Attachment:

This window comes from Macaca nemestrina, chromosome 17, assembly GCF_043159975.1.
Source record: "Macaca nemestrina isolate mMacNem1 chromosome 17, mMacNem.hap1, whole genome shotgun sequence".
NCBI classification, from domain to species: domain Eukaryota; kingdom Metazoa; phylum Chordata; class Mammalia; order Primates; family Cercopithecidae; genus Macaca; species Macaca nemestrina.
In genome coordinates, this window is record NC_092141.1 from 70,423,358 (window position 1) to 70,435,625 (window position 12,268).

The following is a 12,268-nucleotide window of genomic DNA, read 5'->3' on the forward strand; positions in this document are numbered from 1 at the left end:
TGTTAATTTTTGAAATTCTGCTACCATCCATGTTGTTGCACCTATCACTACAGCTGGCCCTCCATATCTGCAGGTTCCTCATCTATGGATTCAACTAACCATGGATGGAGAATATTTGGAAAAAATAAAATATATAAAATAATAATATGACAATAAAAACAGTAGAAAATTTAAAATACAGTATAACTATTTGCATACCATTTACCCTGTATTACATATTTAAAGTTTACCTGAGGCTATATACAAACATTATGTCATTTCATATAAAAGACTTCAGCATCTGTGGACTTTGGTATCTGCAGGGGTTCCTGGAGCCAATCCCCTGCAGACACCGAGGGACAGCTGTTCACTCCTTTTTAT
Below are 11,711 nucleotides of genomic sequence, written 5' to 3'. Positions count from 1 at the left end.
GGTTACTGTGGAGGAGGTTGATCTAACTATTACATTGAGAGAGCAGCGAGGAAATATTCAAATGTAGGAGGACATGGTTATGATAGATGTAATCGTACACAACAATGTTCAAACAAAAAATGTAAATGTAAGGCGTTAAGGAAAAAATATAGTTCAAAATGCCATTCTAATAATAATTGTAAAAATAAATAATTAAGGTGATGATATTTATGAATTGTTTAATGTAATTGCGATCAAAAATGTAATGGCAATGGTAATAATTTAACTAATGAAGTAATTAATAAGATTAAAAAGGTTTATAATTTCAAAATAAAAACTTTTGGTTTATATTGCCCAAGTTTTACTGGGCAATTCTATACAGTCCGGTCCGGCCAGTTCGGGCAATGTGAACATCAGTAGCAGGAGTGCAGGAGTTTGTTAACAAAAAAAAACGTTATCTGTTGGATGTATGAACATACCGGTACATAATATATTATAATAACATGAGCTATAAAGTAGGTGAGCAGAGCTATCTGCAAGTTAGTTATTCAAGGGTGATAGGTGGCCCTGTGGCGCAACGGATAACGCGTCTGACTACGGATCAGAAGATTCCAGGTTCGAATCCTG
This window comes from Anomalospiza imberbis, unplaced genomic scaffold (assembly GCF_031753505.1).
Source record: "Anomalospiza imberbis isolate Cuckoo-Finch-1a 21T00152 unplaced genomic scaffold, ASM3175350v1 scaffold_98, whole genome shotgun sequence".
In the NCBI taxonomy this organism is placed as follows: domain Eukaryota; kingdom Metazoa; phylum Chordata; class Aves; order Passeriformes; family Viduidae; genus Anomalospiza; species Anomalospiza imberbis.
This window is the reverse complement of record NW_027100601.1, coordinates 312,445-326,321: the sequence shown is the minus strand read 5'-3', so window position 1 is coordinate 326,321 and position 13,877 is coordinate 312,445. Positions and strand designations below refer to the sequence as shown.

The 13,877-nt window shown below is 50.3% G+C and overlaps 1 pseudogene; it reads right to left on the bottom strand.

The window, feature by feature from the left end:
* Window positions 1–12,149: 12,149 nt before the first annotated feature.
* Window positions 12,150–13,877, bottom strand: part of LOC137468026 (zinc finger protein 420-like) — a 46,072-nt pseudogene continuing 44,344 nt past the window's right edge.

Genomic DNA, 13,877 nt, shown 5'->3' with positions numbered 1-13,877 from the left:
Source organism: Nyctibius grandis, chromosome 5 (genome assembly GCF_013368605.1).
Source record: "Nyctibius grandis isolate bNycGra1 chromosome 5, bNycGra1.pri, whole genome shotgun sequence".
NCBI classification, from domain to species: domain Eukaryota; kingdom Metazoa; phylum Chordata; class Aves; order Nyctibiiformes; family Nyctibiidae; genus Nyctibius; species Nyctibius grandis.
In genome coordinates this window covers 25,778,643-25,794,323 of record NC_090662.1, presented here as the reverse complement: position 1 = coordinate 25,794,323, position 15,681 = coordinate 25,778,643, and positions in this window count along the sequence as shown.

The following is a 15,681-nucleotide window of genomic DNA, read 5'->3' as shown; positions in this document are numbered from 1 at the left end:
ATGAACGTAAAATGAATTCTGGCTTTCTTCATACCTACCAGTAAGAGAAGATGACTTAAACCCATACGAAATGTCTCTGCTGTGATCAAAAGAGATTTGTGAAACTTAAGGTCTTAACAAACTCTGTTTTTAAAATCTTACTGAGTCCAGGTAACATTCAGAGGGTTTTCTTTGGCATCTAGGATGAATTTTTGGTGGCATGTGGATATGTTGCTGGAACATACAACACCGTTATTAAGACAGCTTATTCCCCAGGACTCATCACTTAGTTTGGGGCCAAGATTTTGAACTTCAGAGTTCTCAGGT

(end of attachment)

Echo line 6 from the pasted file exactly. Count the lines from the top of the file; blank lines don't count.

TGTTAATTTTTGAAATTCTGCTACCATCCATGTTGTTGCACCTATCACTACAGCTGGCCCTCCATATCTGCAGGTTCCTCATCTATGGATTCAACTAACCATGGATGGAGAATATTTGGAAAAAATAAAATATATAAAATAATAATATGACAATAAAAACAGTAGAAAATTTAAAATACAGTATAACTATTTGCATACCATTTACCCTGTATTACATATTTAAAGTTTACCTGAGGCTATATACAAACATTATGTCATTTCATATAAAAGACTTCAGCATCTGTGGACTTTGGTATCTGCAGGGGTTCCTGGAGCCAATCCCCTGCAGACACCGAGGGACAGCTGTTCACTCCTTTTTAT